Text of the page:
Then, after plenty of time to hang out with the family, shred accumulated old mailing and trying to get creative, I was free to philosophize, and I decided to put the following out there:
I think that whoever names hurricanes should stop using normal people's names. I happen to know a couple of extremely nice women and men named Sandy. Why ruin it for them? I suggest that from now on, hurricanes should be named after famous movie villains.
Wouldn't it be way more effective to evacuate people by telling them that Freddy Krueger was approaching, instead of Sandy? Hannibal Lecter, Darth Vader, Cruella Deville, all those would really do it! People would run seeking shelter immediately. And... if they ever ran out of choices (which they won't), there are always options in Mexican soap operas, although Mayor Bloomberg may have a hard time pronouncing them (sorry, I love the man, but I'd happily volunteer to stand next to the woman translating his speech for the hearing impaired, and clearly summarize his points for the Spanish speaking population).
Besides all these deep intellectual thinking, I also used my hurricaition (I heard it, didn't come up with it, I'd never be that clever!) to keep my kids entertained and from hanging themselves from the Austrian chandelier that my ancestors brought from Russia to Mexico and then my grandmother somehow managed to bring to NYC. We made super healthy sushi (they hated it, but I thought I was a genius), we played board games, legos, soccer, wii, watched T.V., fought and made up, lots of crafting, just in time for my daughter's upcoming 8th birthday party, and we baked cookies.
I saw the original recipe in The Kitchn and thought it would make awesome cookies. However, ever since I opened Three Tablespoons, and started switching from conventional super processed ingredients to wholesome ones, I haven't been able to follow a single recipe as it's written. Even people often ask me if I could make them a decorated cake like in the good old days when I was making Dora The Explorers, flowers, trains and Curious Georges out of brightly (and artificially) colored fondant. It's hard to go back, although I have to be honest, when I do make them once in a very while, I enjoy it very much (but the guilt is heavy). All this to say that I changed the recipe of the cookies completely, but still, they were delicious and perfect for a home-bound afternoon.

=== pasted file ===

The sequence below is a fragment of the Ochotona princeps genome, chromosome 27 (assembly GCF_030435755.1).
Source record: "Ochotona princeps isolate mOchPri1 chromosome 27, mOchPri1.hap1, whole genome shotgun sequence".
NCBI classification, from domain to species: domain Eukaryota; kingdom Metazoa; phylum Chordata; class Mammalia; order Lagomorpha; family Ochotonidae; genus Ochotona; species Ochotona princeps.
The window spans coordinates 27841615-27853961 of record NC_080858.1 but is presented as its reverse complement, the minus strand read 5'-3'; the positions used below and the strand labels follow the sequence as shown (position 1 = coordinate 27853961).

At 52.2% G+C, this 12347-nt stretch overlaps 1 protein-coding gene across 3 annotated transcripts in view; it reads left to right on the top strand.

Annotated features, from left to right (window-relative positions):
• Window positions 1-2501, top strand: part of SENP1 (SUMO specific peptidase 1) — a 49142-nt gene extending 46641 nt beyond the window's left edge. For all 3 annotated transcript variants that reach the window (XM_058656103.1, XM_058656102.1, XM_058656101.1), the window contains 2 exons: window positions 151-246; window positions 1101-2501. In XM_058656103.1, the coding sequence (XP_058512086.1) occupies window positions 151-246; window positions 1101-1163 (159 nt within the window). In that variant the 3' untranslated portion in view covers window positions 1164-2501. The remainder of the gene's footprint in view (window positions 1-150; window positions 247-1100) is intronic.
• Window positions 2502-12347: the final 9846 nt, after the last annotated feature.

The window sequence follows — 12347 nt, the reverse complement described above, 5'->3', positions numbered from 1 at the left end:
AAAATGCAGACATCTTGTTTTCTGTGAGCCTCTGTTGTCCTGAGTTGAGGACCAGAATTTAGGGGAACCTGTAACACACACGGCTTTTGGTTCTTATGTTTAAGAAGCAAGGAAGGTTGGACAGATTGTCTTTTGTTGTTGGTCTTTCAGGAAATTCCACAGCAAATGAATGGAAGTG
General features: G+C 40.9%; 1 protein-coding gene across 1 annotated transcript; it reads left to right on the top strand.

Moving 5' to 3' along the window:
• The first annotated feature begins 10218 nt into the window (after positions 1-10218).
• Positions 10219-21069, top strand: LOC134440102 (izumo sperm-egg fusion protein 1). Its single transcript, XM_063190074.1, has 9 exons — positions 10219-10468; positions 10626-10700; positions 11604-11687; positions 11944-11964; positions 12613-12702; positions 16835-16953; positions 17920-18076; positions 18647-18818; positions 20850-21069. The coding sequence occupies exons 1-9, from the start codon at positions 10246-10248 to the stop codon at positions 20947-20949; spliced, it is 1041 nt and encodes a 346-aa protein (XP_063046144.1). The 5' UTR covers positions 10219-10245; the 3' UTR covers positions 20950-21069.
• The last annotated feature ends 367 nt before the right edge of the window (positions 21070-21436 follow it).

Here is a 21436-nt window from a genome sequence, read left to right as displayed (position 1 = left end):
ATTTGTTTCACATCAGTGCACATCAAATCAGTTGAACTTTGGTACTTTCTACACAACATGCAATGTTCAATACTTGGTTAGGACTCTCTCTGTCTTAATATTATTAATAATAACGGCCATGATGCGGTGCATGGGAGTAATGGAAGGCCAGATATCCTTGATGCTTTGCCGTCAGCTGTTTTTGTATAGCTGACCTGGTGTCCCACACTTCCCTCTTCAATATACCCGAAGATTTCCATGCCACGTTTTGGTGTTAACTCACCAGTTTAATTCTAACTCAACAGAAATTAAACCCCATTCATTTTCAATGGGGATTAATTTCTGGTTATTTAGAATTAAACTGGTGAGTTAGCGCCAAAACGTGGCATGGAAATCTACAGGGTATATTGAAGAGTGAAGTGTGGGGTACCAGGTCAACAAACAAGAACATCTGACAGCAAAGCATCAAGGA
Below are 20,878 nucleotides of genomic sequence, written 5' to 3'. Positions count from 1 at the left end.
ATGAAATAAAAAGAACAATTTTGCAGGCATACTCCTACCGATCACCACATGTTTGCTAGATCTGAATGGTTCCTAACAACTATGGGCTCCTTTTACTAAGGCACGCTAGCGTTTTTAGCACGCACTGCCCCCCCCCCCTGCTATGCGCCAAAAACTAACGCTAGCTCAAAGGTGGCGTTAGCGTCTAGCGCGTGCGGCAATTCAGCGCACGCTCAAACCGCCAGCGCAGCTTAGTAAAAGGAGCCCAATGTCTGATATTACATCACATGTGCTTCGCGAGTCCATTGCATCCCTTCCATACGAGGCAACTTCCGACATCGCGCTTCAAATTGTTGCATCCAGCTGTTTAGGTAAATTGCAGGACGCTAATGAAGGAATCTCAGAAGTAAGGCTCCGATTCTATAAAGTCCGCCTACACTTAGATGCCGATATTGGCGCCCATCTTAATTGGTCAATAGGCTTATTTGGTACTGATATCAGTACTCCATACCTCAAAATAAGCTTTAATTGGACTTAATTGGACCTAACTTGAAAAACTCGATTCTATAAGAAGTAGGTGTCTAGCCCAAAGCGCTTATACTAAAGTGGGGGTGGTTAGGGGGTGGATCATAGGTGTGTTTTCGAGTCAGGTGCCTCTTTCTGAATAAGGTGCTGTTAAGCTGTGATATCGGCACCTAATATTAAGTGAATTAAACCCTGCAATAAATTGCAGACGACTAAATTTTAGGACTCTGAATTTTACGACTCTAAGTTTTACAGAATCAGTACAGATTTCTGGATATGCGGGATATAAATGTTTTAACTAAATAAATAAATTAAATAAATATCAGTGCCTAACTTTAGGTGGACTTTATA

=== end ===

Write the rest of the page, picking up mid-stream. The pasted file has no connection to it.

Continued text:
The original recipe calls for everyone's sinful favorite (unless they are allergic to nuts): Nutella. However, although it's understandable why everyone loves it, I've found that Justin's chocolate-hazelnut spread has way less sugar than the Italian brand (Nutella has 21g., while Justin's 7g.) and it's also amazingly delicious and has no artificial ingredients. It does contain palm oil, which I'm not the biggest fan of, but overall, it beats Nutella in nutrition, and since I don't personally like milk chocolate, Justin has won my palate, as it's dairy free. Another option would be making your own chocolate hazelnut spread. There are hundreds of recipes online. I've tried a couple, but my kids haven't become big fans, as they don't like the mildly coarse texture that results from home food-processors. Note that good quality nut spreads (and nuts) are expensive, but I see that as a pro, so you only bake these for special occasions. For people suffering nut allergies, feel free to use chocolate soy nut butter. It will work fine.
If I had had any raw hazelnuts during Sandy's stay, 1/2 cup of them, coarsely chopped, would have been a great addition to the recipe at the end of the mixing process... Hopefully for next time!
- Free of: eggs, dairy, soy, wheat. Use gluten free oat flour if gluten free is needed
- Contains nuts
4 ounces (1/2 cup) virgin coconut oil, melted but not hot
3/4 cup chocolate-hazelnut spread
1/3 cup coconut palm sugar
2 teaspoons chia seeds, ground
3 tablespoons water
1 teaspoon vanilla extract
1 1/4 cup whole oat flour (gf if needed)
1/4 cup amaranth flour *
1/2 cup cocoa powder (not Dutch-processed)
1 teaspoon baking soda
1/2 teaspoon fine sea salt
*although a great addition, if you don't have/find amaranth flour, just substitute for another 1/4 cup oat flour.
Preheat oven to 375°F. Line a baking sheet with parchment paper.
In a medium bowl or the bowl of a standing mixer, cream with the paddle attachment the coconut oil, chocolate-hazelnut spread and coconut sugar.
Once mixed, add in ground chia, water and vanilla extract until incorporated.
Add at once oat and amaranth flours, cocoa, baking soda and salt.
Mix until the dough comes together.
Drop 1 tablespoon scoops onto the prepared pan, leaving 1 inch in between each cookie.
Bake for about 10 minutes. Let cool for 2 minutes and enjoy!
Cookies can be stored in an air tight container for up to 4 days.
They are soft, delicate, crumbly and slightly creamy with an intense chocolate flavor.